Wednesday, 15 October 2008

A Free Country?

The House of Lords did the sensible thing and voted down the bill for 42 days detention without trial the other day. It's a pity though that it got as far as it did, since it represents a fundamental erosion of freedoms that ought to be taken as read. The House of Commons ought to be ashamed of itself for passing their stage of the bill. Unfortunately, we're still in a position where up to a month of detention without trial is possible, on the grounds of 'security'. Well, funnily enough, I actually feel less secure knowing that the Government could snatch anyone they wanted off the street for a month than I do thinking that a small improvement has been made in the ability to stop terrorist suspects.

Terrorism is, of course, a very emotive word. The trouble is, it's a word that's being used to destroy freedoms that our ancestors have fought over since 1215 and before. I know that people will say 'and how many freedoms would you have if the terrorists had their way?', but that is a non-argument. Two wrongs, as I'm sure everybody's mother pointed out, don't make a right. To the other common argument, that 'it doesn't matter what we do to them because they're terrorists.' I would make two points.

Firstly, how do we know that they are? That is rather the point of a trial. How many times have police genuinely believed that they've had evidence that someone has committed a crime, only for a judge or jury to dismiss it as insufficient? More to the point, do we think that these powers are being used solely on people trying to blow other people up? A couple of years ago, a man was arrested under the terrorism act for heckling at the Labour Party Conference. He wasn't a terrorist, but there was no immediate obligation to prove that he was.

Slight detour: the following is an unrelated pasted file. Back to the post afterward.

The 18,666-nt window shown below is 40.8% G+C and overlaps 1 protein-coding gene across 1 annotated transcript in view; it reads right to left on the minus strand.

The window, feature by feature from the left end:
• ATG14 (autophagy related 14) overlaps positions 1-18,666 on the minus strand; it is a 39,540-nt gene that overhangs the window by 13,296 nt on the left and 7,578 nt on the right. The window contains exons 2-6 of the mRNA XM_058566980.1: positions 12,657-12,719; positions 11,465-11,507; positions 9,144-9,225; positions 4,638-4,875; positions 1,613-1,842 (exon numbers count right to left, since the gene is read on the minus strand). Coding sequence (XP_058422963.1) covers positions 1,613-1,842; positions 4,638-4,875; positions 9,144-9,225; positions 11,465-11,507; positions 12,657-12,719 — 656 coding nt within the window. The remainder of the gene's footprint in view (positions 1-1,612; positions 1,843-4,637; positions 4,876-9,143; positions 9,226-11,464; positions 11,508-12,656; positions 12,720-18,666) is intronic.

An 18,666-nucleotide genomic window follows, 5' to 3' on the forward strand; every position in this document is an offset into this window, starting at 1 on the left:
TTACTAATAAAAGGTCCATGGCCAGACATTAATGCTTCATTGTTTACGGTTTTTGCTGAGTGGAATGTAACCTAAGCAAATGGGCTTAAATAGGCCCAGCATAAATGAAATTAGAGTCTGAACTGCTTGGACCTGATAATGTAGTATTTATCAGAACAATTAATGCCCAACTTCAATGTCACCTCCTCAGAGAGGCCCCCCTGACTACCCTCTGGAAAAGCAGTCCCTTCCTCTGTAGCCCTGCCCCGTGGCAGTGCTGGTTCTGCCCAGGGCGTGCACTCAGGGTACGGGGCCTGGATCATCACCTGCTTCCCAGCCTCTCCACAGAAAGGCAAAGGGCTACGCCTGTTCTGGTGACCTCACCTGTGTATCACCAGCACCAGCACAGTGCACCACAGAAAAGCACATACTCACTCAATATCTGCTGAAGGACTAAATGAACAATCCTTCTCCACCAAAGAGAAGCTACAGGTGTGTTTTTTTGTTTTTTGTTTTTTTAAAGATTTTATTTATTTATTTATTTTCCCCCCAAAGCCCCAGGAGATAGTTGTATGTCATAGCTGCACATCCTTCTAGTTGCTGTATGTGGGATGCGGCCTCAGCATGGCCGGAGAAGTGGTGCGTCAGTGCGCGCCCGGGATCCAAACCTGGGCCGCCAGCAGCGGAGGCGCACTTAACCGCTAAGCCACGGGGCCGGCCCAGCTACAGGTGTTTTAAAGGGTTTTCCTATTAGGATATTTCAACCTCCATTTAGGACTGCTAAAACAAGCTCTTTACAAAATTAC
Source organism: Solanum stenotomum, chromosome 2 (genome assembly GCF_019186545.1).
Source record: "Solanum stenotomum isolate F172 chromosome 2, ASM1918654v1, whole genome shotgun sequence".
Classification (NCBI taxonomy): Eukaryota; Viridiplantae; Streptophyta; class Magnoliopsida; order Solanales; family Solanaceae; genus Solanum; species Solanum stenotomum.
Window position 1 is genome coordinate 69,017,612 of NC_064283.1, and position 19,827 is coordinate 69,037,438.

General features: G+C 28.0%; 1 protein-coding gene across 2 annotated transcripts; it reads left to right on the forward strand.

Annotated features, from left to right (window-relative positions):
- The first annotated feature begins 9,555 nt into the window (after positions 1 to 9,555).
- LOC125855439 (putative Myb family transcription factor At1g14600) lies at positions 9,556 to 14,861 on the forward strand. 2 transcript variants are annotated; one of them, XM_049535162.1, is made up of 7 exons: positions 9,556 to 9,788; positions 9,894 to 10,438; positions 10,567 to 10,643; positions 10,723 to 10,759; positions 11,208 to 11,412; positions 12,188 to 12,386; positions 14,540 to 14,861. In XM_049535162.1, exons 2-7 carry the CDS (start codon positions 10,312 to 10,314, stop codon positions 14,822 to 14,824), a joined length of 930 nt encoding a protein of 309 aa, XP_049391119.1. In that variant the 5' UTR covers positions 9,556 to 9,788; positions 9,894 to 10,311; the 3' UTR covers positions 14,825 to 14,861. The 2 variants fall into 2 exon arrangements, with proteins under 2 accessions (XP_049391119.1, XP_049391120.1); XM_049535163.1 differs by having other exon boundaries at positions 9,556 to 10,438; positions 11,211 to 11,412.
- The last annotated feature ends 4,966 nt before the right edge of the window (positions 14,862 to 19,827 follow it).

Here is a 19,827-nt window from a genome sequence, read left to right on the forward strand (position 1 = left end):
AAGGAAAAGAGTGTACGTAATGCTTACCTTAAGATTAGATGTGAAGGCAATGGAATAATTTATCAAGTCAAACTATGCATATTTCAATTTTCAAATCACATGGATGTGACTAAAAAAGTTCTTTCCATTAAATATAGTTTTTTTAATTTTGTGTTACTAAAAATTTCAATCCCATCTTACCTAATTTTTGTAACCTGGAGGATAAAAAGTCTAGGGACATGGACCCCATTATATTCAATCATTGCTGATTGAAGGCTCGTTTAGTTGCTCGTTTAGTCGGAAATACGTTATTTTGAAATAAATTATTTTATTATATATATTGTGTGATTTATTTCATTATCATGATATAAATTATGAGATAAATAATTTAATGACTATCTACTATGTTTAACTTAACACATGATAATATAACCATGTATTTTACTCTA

Secondly, concepts of basic rights and freedoms are only truly effective when applied to people we don't like. People who are just like us, who we get on with, who we do like, are protected by that fact, not by a list of rights. It is the person whose religion/lifestyle/possible tendency to try to kill you you don't agree with who needs that protection. And, as a society, we should be extending those rights for the simple reason that next time it might be us society doesn't like.

2 comments:

Lisa Damian said...

Don't even get me started on the erosion of individual rights and freedoms in the U.S.! It became a frightening Orwellian-like place to live for a few years after 9/11. I think it's getting better with the shift in House majority, and I hope that this next presidential election will improve matters even further (or at least take us back to where we were eight years ago).

trickylittleimp said...

Dead right, Stu - Lisa, too. The former head of MI5 was in the weekend's papers here, saying that the reaction to 9/11 was drastically disproportionate & has done great damage.